Do not forget the jailed Saudi women’s rights activists

Saudi Arabia has paid lip service to women’s rights while imprisoning the very women who have campaigned for them.

Demonstrators from Amnesty International stage the protest on International Women''s day to urge Saudi authorities to release jailed women''s rights activists Loujain al-Hathloul, Eman al-Nafjan and Azi
Demonstrators stage a protest to urge Saudi authorities to release jailed women's rights activists outside the Saudi Arabian Embassy in Paris on March 8, 2019 [REUTERS/Benoit Tessier]

It has been two years since Saudi Arabia intensified its crackdown on women activists and many of those jailed are still languishing in prison.

On March 4, Lina al-Hathloul, the sister of Loujain al-Hathloul, 31, who campaigned against the ban on women driving in Saudi before being arrested at her home in May 2018, told a symposium of human rights organisations in Geneva, that Loujain has once again been denied access to legal representation.

According to Amnesty International, al-Hathloul has been tortured and mistreated while in prison. In August 2019, her family said she rejected a proposal to secure her release from prison in return for a video statement denying that she was tortured. During her first court appearance in March 2019, she was charged with promoting women’s rights, calling for the end to the male guardianship system and contacting foreign organisations including the media, other activists and Amnesty International.

The Saudi government lifted the ban on women driving in Saudi in the summer of 2018 and pledged to “relax” male guardianship laws in July 2019.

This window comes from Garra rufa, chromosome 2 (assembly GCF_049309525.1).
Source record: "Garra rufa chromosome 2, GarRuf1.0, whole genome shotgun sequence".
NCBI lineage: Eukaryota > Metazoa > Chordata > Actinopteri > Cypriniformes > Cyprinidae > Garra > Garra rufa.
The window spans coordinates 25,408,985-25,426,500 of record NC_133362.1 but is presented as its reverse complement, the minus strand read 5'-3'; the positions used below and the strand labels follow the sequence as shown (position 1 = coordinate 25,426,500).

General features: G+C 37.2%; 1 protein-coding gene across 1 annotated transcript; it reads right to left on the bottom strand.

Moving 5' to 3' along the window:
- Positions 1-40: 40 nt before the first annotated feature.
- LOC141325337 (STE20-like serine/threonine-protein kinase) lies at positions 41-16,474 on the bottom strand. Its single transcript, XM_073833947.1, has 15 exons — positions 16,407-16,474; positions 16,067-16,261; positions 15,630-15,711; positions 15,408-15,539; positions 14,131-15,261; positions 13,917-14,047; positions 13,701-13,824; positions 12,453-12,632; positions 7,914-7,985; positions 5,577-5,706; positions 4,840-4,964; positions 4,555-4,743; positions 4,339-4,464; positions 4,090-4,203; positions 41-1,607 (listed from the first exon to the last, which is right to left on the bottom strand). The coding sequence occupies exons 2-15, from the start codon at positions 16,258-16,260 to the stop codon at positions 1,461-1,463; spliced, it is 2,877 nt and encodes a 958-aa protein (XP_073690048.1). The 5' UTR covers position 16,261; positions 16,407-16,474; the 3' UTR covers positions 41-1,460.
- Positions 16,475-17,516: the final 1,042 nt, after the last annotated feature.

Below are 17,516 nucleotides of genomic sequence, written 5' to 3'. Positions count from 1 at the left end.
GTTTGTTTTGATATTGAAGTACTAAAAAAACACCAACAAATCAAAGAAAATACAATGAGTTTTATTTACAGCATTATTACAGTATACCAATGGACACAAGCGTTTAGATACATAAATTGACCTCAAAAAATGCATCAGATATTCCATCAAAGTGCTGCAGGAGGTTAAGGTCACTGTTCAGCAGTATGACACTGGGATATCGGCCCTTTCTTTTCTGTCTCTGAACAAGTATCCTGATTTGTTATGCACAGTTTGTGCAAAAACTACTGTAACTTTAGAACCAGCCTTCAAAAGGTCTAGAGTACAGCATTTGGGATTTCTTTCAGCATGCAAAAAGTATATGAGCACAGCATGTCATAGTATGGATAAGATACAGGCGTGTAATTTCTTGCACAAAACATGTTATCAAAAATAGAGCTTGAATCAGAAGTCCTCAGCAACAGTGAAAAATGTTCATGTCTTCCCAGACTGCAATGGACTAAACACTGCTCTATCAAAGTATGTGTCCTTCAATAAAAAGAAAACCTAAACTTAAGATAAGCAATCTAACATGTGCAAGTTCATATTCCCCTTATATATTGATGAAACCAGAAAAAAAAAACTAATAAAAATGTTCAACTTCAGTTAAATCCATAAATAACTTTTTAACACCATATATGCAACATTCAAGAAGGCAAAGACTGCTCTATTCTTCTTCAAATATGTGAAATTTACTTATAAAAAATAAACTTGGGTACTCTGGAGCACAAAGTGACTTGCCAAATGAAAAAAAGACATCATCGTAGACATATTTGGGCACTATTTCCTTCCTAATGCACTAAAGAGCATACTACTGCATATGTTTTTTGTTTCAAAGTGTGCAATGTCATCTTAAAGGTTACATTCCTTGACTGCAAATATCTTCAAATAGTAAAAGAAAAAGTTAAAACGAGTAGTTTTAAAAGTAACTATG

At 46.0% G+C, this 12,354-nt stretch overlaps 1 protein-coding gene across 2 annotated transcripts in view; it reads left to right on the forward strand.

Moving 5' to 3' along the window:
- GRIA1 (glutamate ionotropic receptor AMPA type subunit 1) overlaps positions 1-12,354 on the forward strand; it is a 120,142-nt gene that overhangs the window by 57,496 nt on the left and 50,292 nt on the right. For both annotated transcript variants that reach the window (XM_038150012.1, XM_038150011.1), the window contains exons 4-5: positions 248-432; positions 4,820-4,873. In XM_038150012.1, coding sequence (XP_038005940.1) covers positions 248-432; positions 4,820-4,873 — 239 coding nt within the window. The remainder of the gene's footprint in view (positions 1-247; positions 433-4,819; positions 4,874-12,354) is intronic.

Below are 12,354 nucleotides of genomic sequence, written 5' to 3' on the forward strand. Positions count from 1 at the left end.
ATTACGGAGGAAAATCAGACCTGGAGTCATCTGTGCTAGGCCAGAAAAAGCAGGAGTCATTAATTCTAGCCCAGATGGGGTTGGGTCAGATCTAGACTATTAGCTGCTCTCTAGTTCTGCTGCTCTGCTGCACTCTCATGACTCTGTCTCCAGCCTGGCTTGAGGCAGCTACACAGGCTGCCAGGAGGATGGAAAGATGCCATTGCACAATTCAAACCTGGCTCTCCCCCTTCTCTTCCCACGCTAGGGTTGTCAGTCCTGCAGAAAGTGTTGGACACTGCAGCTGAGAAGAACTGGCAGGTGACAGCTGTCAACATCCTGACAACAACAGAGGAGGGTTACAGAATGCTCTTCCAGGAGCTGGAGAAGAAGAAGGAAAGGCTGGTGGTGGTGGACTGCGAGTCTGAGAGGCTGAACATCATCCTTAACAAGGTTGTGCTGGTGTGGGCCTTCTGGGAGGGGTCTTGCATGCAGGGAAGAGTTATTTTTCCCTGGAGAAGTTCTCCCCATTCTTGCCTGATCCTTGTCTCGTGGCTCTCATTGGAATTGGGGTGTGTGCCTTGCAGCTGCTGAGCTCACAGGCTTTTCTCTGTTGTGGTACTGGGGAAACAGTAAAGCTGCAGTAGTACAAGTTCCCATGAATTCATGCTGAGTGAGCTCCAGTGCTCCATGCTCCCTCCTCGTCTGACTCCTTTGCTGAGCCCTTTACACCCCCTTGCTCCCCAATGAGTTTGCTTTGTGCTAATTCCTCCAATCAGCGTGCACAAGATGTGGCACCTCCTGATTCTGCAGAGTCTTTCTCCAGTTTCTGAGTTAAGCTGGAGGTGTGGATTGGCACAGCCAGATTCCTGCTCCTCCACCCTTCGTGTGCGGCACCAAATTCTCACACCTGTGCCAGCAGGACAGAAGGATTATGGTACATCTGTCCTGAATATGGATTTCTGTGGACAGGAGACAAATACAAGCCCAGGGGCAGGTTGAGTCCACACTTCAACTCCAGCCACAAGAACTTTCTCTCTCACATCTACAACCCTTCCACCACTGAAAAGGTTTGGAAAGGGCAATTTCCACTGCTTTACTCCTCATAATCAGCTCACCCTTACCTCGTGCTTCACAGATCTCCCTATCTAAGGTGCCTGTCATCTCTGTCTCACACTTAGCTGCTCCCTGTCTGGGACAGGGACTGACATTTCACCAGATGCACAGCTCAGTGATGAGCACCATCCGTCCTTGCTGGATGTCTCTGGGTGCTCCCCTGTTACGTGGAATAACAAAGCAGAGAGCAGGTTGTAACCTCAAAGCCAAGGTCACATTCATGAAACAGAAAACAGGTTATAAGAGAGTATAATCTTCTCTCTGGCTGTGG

But all this has coincided with the jailing of the women activists who had championed the campaign. In the world of logical politics, if a demand is addressed positively, then those who called for it ought to be “normalised” in the eyes of the government (if not recognised as champions). In Saudi, the opposite has happened.

The crackdown on female activists by the Saudi government reached its peak when the authorities arrested and detained al-Hathloul, Eman al-Nafjan and Aziza al-Yousef on May 15, 2018. Al-Nafjan and al-Yousef were temporarily released in March 2019 on the condition that they attend future court hearings. 

Other leading women’s rights advocates and feminist figures were also arrested. These include Samar Badawi and Nassima al-Sadah, who were arrested on July 30, 2018, and remain in jail; Nouf Abdelaziz, who was arrested on June 6, 2018, and remains in jail; Hatoon al-Fassi, who was arrested on June 27, 2018, and granted temporary release in May 2019; Shadan al-Anezi, who was arrested in May 2018, and remains in jail; and Amal al-Harbi, who was arrested in August 2018, and was granted temporary release in May 2019.

Human Rights Watch says the charges against these women are limited to their human rights activities and lack substantiation or evidence. Both it and Amnesty International reported to have acquired evidence of ill-treatment, sexual assaults and abuse against some of these activists. 

While the campaign to end the driving ban for women gained the most international attention, these women activists have been working to bring all of Saudi Arabia’s deeply enshrined patterns of discrimination and exclusion to an end.